In most cases the parents of both the victims and bullies, especially the bullies, were also parents who were the most unaware of the “bully” problem and the least likely to have talked to their children about the subject of bullying. In terms of supervision at schools, both the student/teacher ratio and the importance of the teachers’ attitudes toward the bully/victim problems and their reaction/actions to bullying situations were of major significance to the extent of bully/victim problems in the school or classroom.
Who is The Victim?
Typical victims are more anxious, less assertive, and more insecure. They are often cautious, sensitive and quiet. They often react to attacks by crying and withdrawal. They often suffer from low self esteem and look upon themselves as failures, feel stupid, ashamed, or unattractive. They may have a negative attitude toward violence and the use of violent means. Boys they are often physically weaker than other boys. These victims can be characterized as having an anxious or submissive reaction pattern combined with physical weakness.
In general you could categorize them as a passive or submissive victim. It is important to understand that this behavior (passive/submissive) signals to others that they are insecure, timid and non-aggressive individuals who will not retaliate if attacked or insulted. It is also interesting to note that in this group were boys who had closer contact with their mothers than with their fathers and that the over protectiveness of the mothers’ relationships had a factor both as a cause and consequence of bullying.
Who is the bully?
The most distinctive characteristic of the typical bully is their aggression toward peers. But they tend to also be aggressive towards adults as well, both parents and teachers. They have little empathy towards their victims. And contrary to common belief, they have an internal, positive view of themselves as opposed to the “tough on the outside, insecure on the inside,” view that is so commonly espoused.
There are also the passive bullies, the minions, followers or supporters of the leader. These individuals while possessing many of the same traits as their “leader” do possess some insecurities and self esteem issues. The lead bully does not suffer from low self esteem and is generally physically stronger or larger than his followers or henchmen, the passive bullies . The general contrast between the two groups, Bully and Victim can be generalized as the following:
Bully – aggressive reaction pattern combined with physical strength/ dominance.
Victim – submissive reaction pattern combined with physical weakness/ diminutive physical size or nature.
The bully has a strong need for power and dominance and enjoys being in control by subduing others. The bully views these attributes and the result of their implication provide as a reward in the form of prestige. It has been found that bullying is more often found in conjunction with other overt anti-social and rule breaking behavior. It is further shown that these individuals are far more likely to be at risk for later engaging in other behaviors such as criminality and alcohol/ substance abuse. Approximately 60 per cent of bullies in grades 6-9 had at least one criminal conviction by the age of 14.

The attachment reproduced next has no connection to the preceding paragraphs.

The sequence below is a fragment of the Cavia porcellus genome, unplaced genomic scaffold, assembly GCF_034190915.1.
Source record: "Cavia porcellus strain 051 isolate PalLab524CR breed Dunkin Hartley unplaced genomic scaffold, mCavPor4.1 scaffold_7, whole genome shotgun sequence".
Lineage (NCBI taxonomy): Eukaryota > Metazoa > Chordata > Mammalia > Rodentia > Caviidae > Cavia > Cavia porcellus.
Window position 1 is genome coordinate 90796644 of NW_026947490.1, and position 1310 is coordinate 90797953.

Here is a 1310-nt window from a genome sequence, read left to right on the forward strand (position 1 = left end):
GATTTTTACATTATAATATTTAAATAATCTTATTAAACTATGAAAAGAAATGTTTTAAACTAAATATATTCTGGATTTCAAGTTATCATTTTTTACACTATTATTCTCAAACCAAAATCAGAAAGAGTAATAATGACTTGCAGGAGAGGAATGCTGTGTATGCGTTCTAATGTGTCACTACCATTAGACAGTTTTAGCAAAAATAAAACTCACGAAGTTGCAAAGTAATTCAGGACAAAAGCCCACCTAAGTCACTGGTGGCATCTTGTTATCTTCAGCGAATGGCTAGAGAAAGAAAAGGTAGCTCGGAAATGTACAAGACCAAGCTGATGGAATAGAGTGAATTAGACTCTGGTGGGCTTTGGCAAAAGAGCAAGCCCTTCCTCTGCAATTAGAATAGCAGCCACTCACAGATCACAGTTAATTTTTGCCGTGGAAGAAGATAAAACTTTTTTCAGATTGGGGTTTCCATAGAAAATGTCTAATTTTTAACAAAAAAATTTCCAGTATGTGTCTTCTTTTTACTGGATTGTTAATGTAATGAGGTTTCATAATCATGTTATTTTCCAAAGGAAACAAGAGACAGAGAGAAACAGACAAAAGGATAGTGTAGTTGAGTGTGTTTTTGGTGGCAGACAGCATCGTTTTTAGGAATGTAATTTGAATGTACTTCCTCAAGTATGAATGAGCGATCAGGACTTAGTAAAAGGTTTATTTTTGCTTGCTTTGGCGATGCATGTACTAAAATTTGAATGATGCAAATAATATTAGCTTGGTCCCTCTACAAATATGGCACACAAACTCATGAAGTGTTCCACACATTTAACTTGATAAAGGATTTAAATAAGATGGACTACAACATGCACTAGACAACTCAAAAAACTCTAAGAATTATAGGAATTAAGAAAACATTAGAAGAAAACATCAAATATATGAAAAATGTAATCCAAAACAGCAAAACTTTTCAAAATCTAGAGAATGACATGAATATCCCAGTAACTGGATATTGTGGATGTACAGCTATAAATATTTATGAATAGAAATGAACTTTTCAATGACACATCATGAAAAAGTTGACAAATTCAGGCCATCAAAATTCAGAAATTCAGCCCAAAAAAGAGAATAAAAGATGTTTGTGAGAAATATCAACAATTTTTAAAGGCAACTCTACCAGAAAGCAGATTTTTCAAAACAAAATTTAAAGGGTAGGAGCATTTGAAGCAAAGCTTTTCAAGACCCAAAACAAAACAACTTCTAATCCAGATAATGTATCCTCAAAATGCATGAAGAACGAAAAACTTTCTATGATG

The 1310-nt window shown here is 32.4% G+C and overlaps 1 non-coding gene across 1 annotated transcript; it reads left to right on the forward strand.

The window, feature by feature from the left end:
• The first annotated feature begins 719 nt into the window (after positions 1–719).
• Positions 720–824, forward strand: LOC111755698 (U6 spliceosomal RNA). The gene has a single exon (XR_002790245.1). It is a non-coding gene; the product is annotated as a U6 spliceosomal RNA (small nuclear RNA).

Identifying Your Child–Bully or Victim?
Signs of a victim
1. Child is often teased (in a nasty way), called names, or ridiculed.
2. Child is made fun of and often given a derogatory nickname.
3. Child is picked on physically, shoved, punched, or kicked.
4. Child has books, money or belongings taken, damaged, or scattered around, often explained (covered up) to adults as being lost.
5. Child has bruises, cuts or other injuries that cannot be naturally explained, often in conjunction with torn clothes.
6. Child does not seem to have one or two good friends (best friends)
7. Child appears afraid or reluctant to go to school often having repeated headaches or stomach aches- especially in the morning.
8. Child may choose a different route for going to school or choose to arrive right before the morning bell.
9. Child has interrupted or restless sleep, bad dreams or may cry in their sleep.
10. Child may ask masked questions, “Is it ok to…? What should a person do if…? Or describe a scenario involving “other” kids and what “they” are dealing with.
11. Child may lose interest in school, after school activities, school work, or get lower grades.
Signs of a Bully
1. Child may be physically larger and /or stronger than peers.
2. Child may have strong need to dominate and subdue other children to “get his way”.
3. Child may be hot tempered, easily angered, impulsive, have low tolerance for frustration, have difficulty conforming to rules, and may engage in cheating to “win.”